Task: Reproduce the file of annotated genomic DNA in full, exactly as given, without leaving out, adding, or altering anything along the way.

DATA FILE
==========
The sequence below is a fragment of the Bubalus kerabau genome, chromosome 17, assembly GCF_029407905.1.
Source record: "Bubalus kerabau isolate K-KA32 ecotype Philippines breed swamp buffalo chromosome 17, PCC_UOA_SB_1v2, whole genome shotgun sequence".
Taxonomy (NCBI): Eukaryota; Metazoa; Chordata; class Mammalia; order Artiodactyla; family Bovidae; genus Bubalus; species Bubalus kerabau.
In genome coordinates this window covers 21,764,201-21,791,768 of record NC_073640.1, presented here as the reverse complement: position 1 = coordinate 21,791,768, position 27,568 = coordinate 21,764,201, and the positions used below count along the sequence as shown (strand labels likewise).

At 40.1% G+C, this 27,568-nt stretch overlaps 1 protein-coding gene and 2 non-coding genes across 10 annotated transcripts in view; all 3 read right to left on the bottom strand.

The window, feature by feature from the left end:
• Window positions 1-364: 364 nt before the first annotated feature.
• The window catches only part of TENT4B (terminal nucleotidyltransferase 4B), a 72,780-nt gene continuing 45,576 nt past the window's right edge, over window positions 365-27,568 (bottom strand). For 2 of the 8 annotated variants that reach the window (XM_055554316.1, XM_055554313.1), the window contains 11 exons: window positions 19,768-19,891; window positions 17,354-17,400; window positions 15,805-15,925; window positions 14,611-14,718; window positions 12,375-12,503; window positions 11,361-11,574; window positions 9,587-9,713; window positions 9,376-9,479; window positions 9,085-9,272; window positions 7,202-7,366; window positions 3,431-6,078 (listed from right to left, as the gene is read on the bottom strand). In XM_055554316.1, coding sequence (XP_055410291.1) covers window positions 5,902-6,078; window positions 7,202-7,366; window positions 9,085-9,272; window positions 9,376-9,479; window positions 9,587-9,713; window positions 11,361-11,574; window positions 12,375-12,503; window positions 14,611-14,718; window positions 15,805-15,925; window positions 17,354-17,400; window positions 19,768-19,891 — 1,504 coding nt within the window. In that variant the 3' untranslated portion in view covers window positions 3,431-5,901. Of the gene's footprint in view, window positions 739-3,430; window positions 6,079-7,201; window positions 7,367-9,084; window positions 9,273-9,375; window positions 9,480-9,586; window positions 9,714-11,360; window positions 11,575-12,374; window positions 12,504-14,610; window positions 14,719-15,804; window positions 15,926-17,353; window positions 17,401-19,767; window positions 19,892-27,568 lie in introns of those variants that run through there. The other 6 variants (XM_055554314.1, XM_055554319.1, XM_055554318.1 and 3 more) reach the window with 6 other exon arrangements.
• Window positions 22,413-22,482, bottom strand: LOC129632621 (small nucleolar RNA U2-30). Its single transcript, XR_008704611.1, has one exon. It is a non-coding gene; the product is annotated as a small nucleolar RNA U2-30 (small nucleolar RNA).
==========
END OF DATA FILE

The sequence below is a fragment of the Bubalus kerabau genome, chromosome 17, assembly GCF_029407905.1.
Source record: "Bubalus kerabau isolate K-KA32 ecotype Philippines breed swamp buffalo chromosome 17, PCC_UOA_SB_1v2, whole genome shotgun sequence".
Taxonomy (NCBI): Eukaryota; Metazoa; Chordata; class Mammalia; order Artiodactyla; family Bovidae; genus Bubalus; species Bubalus kerabau.
In genome coordinates this window covers 21,764,201-21,791,768 of record NC_073640.1, presented here as the reverse complement: position 1 = coordinate 21,791,768, position 27,568 = coordinate 21,764,201, and the positions used below count along the sequence as shown (strand labels likewise).

At 40.1% G+C, this 27,568-nt stretch overlaps 1 protein-coding gene and 2 non-coding genes across 10 annotated transcripts in view; all 3 read right to left on the bottom strand.

The window, feature by feature from the left end:
• Window positions 1-364: 364 nt before the first annotated feature.
• The window catches only part of TENT4B (terminal nucleotidyltransferase 4B), a 72,780-nt gene continuing 45,576 nt past the window's right edge, over window positions 365-27,568 (bottom strand). For 2 of the 8 annotated variants that reach the window (XM_055554316.1, XM_055554313.1), the window contains 11 exons: window positions 19,768-19,891; window positions 17,354-17,400; window positions 15,805-15,925; window positions 14,611-14,718; window positions 12,375-12,503; window positions 11,361-11,574; window positions 9,587-9,713; window positions 9,376-9,479; window positions 9,085-9,272; window positions 7,202-7,366; window positions 3,431-6,078 (listed from right to left, as the gene is read on the bottom strand). In XM_055554316.1, coding sequence (XP_055410291.1) covers window positions 5,902-6,078; window positions 7,202-7,366; window positions 9,085-9,272; window positions 9,376-9,479; window positions 9,587-9,713; window positions 11,361-11,574; window positions 12,375-12,503; window positions 14,611-14,718; window positions 15,805-15,925; window positions 17,354-17,400; window positions 19,768-19,891 — 1,504 coding nt within the window. In that variant the 3' untranslated portion in view covers window positions 3,431-5,901. Of the gene's footprint in view, window positions 739-3,430; window positions 6,079-7,201; window positions 7,367-9,084; window positions 9,273-9,375; window positions 9,480-9,586; window positions 9,714-11,360; window positions 11,575-12,374; window positions 12,504-14,610; window positions 14,719-15,804; window positions 15,926-17,353; window positions 17,401-19,767; window positions 19,892-27,568 lie in introns of those variants that run through there. The other 6 variants (XM_055554314.1, XM_055554319.1, XM_055554318.1 and 3 more) reach the window with 6 other exon arrangements.
• Window positions 22,413-22,482, bottom strand: LOC129632621 (small nucleolar RNA U2-30). Its single transcript, XR_008704611.1, has one exon. It is a non-coding gene; the product is annotated as a small nucleolar RNA U2-30 (small nucleolar RNA).